The army, which has ruled Pakistan for more than half of its history and sets security and foreign policy, faced strong criticism from both the Pakistani public and its ally, the United States, after the raid that killed Osama bin Laden.

The al Qaeda leader had apparently been living in a Pakistani garrison town for years before U.S. special forces found and killed him in a unilateral raid in May.

Pakistanis criticized the military for failing to protect their sovereignty, and angry U.S. officials wondered whether some members of military intelligence had sheltered him. Pakistan's government and military said they had no idea bin Laden was in the country.

The army seems to have regained its confidence, and won the support of the public and the government in a country where anti-American sentiment often runs high.

More than 1,000 Pakistani religious students protested in Lahore city, yelling "Death to NATO" and "Death to America."

"If NATO and America do something like this again, we are going to turn Pakistan into their graveyard," said 23-year-old university student Zahoor Ahmad.

In the financial hub Karachi, women and children were among about 2,000 protesters. "The government should end all relations with the United States," said Khadija Subzwari, a mother of four. In Multan, protesters burned an effigy of U.S. President Barack Obama and an American flag.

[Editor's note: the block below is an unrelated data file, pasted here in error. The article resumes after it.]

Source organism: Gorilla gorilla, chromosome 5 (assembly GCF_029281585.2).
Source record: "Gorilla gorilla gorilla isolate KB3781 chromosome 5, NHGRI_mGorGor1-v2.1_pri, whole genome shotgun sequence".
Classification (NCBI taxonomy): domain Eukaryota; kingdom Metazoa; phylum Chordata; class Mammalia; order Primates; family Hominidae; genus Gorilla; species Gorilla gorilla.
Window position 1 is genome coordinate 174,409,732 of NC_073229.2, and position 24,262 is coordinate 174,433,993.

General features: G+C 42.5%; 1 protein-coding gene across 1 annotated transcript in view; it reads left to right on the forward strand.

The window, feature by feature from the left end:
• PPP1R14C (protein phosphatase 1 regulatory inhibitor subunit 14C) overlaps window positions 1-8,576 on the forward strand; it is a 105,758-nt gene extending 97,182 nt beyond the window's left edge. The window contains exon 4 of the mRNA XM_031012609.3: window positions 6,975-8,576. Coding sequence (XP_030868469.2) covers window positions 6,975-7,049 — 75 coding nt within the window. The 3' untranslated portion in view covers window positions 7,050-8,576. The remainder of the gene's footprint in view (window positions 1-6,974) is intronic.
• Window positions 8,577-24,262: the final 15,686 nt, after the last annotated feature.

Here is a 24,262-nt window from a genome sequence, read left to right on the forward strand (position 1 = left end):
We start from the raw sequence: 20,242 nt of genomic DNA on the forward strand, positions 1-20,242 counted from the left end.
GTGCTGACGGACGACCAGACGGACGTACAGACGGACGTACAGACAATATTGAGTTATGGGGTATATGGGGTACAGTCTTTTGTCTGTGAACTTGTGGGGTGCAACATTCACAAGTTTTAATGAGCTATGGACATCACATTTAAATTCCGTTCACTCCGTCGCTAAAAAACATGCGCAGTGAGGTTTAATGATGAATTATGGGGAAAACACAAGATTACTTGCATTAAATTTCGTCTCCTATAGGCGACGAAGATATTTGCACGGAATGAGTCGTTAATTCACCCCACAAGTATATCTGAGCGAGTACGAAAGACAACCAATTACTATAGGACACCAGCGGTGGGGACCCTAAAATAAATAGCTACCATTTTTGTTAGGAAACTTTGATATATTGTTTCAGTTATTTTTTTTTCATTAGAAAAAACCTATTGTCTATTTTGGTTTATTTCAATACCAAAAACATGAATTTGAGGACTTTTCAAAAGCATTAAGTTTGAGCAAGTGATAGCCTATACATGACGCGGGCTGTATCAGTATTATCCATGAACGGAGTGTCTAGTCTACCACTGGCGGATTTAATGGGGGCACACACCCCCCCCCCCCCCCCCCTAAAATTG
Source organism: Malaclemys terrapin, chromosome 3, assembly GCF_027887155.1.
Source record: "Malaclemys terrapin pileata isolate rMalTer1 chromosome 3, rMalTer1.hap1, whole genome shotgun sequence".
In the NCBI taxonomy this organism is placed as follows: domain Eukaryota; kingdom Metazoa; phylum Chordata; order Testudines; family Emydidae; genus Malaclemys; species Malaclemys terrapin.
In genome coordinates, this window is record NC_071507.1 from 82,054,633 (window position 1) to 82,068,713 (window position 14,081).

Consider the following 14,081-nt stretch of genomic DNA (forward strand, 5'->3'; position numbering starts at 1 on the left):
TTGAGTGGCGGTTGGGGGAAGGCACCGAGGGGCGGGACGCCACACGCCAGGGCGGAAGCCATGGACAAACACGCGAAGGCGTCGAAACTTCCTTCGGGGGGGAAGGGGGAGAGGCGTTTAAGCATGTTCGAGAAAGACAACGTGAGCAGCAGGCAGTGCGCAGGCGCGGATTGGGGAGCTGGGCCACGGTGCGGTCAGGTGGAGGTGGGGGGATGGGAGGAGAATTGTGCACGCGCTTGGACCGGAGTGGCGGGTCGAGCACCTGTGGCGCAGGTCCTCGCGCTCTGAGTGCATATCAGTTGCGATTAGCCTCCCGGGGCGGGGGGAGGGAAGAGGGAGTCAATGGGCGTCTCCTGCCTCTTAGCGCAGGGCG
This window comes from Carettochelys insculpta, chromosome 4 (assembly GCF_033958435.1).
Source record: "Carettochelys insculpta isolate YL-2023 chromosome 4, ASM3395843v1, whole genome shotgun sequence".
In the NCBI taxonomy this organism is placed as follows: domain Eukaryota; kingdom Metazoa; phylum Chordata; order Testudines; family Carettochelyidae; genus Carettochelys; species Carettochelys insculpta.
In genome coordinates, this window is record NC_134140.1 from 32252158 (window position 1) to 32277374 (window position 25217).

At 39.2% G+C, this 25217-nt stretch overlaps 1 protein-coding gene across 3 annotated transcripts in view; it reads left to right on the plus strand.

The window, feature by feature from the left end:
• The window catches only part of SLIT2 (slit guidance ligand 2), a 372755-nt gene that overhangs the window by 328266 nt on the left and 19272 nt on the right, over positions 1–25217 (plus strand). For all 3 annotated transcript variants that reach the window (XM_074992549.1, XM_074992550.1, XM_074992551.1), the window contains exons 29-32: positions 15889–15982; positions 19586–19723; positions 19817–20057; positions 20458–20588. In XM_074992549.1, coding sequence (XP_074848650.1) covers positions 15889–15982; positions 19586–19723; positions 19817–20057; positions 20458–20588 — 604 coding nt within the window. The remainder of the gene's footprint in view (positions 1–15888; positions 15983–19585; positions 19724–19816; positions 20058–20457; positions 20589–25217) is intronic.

NATO hopes an investigation it promised will defuse the crisis and that confidence-building measures can repair ties.

But the military is firmly focused on NATO, and analysts say it is likely to take advantage of the widespread anger to press its interests in any future peace talks on Afghanistan.

The army is well aware that many Pakistanis believe the war on militancy their country joined has only served U.S. interests while thousands of Pakistani soldiers have died fighting.

"If the military and government are not in sync with the public opinion, they are seen as the bad guys, they are seen as the lackeys of the Americans," said Mahmud Durrani, a former national security chief and ambassador to Washington.